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Publication numberUS1713189 A
Publication typeGrant
Publication dateMay 14, 1929
Filing dateApr 10, 1926
Priority dateApr 10, 1926
Publication numberUS 1713189 A, US 1713189A, US-A-1713189, US1713189 A, US1713189A
InventorsDeacon Marshall Frederick
Original AssigneeDeacon Marshall Frederick
Export CitationBiBTeX, EndNote, RefMan
External Links: USPTO, USPTO Assignment, Espacenet
Method of producing mixed coal gas and water gas
US 1713189 A
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Description  (OCR text may contain errors)

M y 1929. F. D. MARSHALL 1,

XED COAL GAS AND WATER GAS METHOD OF PRODUCING MI Filed April 10, 1926 3 Sheets-Sheet INVENTOR dam M ATTORNEY May 14, 1929. F. D. MARSHALL METHOD OF PRODUCING MIXED COAL GAS AND WATER GAS 7 Filed A ril 10, 1926 3 Sheets-Sheet 2 di m/J y 14, 1929- F. D. MARSHALL 1,713,189

METHOD OF PRODUCING MIXED COAL GAS AND WATER GAS Filed April 10, 1926 5 Sheets-Sheet 3 46) INVENTOR -A ee'0Eez /9mr m4 ATTORN EY Patented May 14, 1929.

FREDERICK DEACON MARSHALL, F WEYBRIDGE, ENGLAND.

METHOD OF PRODUCING MIXED COAL GAS AND WATER GAS.

Application filed April 10, 1926. Serial No. 101,074.

This invention has reference to the art of treating carbonaceous substances for the production of useful by-products and, particularly, mv invention relates to a new and useful method or process of producing mixed coal-gas and water-gas.

In the course of this description, various objects and effects of my invention will be made to appear and, to enable the same to be clearly understood, I have provided drawings showing a form of apparatus by which my process can be commercially practiced or carried out, and in said drawings: I

Fig. 1 is a vertical, central section of the retort structure taken on line 1-1 of Fig. 3 showing a pair of top feed screws in elevation and illustratin by arrows the direction of fuel under car onization and by other arrows the upward ascent of gas. The View also shows coke in the process of discharge from the under end of the retort.

Fig. 2 is a transverse section of the upper feeding casing structure illustrated in Fig. 1 and shows the feed casing with a charge of hydrocarbonaceous material, such as bituminous coal, within the casing.

Fig. 3 is a transverse section taken on the line 33 of Figure 1 through the retort casing proper and shows the relations of the cells for containing material to be carbonized, to the gas tubes or ducts.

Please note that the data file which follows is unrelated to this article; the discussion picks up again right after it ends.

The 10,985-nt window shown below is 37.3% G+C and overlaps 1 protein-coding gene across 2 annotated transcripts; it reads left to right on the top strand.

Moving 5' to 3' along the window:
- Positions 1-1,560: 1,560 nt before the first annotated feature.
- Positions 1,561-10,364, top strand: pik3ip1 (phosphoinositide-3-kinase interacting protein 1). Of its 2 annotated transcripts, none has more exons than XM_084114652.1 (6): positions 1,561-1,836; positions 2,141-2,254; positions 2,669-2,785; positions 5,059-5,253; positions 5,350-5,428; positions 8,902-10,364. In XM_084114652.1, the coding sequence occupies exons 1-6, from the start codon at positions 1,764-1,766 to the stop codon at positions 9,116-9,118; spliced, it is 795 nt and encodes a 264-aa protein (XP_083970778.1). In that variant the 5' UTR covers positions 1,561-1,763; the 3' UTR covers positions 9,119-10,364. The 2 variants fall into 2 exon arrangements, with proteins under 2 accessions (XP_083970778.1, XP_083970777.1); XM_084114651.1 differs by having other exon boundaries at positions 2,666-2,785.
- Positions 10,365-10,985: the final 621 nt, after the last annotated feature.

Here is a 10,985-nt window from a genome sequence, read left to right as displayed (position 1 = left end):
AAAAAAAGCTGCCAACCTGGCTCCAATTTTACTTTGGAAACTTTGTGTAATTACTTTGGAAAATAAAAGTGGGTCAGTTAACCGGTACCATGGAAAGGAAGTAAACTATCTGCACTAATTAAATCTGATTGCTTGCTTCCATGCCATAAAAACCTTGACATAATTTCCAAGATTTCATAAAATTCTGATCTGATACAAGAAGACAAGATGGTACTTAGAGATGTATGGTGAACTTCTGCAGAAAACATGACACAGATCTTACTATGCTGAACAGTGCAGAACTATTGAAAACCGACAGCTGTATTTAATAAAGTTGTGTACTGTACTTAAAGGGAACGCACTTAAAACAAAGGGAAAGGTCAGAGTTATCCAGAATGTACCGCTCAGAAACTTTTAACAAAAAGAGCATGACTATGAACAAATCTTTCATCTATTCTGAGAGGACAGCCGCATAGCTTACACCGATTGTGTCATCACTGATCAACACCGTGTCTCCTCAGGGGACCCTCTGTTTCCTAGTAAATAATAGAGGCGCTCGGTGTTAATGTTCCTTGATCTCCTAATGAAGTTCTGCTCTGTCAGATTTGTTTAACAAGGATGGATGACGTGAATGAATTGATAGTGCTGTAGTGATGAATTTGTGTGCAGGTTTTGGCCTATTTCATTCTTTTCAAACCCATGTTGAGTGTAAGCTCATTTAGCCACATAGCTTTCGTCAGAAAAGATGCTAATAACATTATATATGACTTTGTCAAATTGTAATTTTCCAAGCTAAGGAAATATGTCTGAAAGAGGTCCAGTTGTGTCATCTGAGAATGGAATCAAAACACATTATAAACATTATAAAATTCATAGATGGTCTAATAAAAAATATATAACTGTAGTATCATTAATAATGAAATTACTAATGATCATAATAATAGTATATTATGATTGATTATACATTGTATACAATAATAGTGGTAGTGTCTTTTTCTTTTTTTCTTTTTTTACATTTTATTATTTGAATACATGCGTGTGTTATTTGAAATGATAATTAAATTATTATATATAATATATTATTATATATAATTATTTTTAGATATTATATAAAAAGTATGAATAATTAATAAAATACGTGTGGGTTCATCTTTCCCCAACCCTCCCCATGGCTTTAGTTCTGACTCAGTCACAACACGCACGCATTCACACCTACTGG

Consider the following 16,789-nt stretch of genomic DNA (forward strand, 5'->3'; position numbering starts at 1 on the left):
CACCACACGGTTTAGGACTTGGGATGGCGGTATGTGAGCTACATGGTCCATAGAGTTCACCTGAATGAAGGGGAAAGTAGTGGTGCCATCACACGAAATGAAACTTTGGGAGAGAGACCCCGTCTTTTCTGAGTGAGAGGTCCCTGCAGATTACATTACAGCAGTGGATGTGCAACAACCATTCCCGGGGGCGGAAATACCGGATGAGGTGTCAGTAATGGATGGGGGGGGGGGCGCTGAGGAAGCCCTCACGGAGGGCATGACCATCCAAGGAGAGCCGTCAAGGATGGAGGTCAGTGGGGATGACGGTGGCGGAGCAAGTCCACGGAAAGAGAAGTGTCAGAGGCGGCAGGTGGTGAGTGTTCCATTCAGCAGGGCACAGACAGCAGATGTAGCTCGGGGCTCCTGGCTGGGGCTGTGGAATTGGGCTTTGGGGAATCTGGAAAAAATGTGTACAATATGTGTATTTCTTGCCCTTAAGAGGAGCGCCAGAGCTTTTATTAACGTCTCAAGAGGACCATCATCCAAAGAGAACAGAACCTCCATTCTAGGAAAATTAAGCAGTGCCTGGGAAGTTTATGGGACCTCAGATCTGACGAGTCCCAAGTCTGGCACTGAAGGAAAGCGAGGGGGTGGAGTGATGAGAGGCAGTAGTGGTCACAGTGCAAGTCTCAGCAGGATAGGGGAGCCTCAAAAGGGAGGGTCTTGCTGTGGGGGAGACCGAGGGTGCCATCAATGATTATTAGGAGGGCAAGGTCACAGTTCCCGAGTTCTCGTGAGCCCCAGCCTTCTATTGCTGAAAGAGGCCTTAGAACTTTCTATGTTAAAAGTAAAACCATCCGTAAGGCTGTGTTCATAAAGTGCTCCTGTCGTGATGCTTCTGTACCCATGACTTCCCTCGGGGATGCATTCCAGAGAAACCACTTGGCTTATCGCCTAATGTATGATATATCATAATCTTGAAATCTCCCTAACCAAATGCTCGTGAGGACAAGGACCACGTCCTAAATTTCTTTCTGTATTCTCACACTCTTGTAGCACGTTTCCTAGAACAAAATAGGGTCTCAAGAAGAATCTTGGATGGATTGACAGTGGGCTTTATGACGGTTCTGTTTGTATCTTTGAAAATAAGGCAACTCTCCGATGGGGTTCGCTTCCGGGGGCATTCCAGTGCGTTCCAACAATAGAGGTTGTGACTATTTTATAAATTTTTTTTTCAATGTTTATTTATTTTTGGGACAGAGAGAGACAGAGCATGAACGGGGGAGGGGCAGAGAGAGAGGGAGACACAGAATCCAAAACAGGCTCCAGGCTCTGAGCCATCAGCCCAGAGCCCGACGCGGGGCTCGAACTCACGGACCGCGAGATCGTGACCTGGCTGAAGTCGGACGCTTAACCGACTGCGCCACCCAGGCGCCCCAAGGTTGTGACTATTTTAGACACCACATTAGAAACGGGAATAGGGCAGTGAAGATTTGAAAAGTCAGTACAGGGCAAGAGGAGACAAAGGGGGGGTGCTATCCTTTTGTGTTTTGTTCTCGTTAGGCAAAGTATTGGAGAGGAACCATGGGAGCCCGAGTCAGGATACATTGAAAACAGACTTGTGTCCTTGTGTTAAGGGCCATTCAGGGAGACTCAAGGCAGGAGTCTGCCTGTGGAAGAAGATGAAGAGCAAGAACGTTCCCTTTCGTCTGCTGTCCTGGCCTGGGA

Figs. 4 and 5 illustrate another form of the invention, Fig. 4 being a vertical central section of the retort structure taken on line 44 of Fig. 7 and Fig. 5 being a vertical central section at substantially right angles to Fig. 4.

Fig. 6 is a transverse section of the upper feed casing and with the fuel charge in place, at line 66 of Fig. 4; and

Fig. 7 is a transverse section of the retort taken on line 77 of Fig. 4.

Fig. 8, which is a horizontal sectional view, illustrates another form of cellular retort casing proper construction and wherein material to be carbonized is shown in place in vertical cells and wherein also gas ducts are shown.

Fig. 9 is a fra mentary horizontal sectional view showing the location of the gas outlets at the upper end portions of the gas tubes.

Fig. is an elevation of a plant assemblage useful in operation of present method.

Fig. 11 is an elevational plan of what is shown in Fig. 10 partly in cross-section taken on the line 1010 of Fig. 10.

I do not herein claim the apparatus set forth as that forms the subject matter of my application Ser. No. 101,073, filed April 10, 1926, which has matured into Patent No. 7,704,094, and of even date herewith. Said apparatus is also partially set forth in my application Ser. N o. 101,072,'filed April 10, 1926, which has matured into Patent N 0. 1,704,093.

In the accompanying drawings, 1 is the retort casing proper wherein the material to be gasified is contained. 2 is the head casing; 2 are a pair of non-contacting feed screws which may either overlap or receive the peripheries of the helices just clearing each other; 3 are the gas ducts shown as connected by cross webs m to the inner sides of the retort casin g. It will be noted that these ducts have gas escape openings at their upper end portions. Their tops are closed but they are open at-their under ends. The charge receiving cells 3 are open both at top and bottom. The cell walls are indicated by 3". All the duct or passageway walls are connected by'webs w. The retort casing l is enclosed by a spaced apart combustion or heating chamber wall 3.

To prevent coal or other material passing down the gas ducts, the open top of each is fitted with a cover or stopper S above the gas duct escape slots 8.

4 is the expansion joint shown in this case at the bottom end of the retort casing and formed by an annulus which encloses the lower end of the retort casing 1 with a space between the exterior of the casing wall and the interior wall of the annulus. This space is filled with a suitable packing 4 5 is the coke receptacle which forms the frame work of balanced flap doors 6 shown attached to a rocker shaft 6, the ends of which are provided with counterweights 7 for closing and maintaining the doors in a closed position. 8 are the twin screw shafts; 9 is the gas outlet; 10 is the inlet for fuel to be gasified; 11 are gas-tight supporting glands from which the screws depend.

12 is the turning gear which has been specially designed for the present purpose and which is connectible with anelectric motor. The speed of which may be stepped down to give the feed screws a rotational speed of from 6 to 10 revolutions per hour.

The cross section for a retort 1 shown in Fig. 8 is merely another form of the cellular construction above described.

The short screws in the upper non-heated casing act as collectors of the material and propellers or plungers of the same to force the material which is fed to these screws or ropellers downwards through the heated body of the retort casing proper, where the material undergoes carbonization or gasification.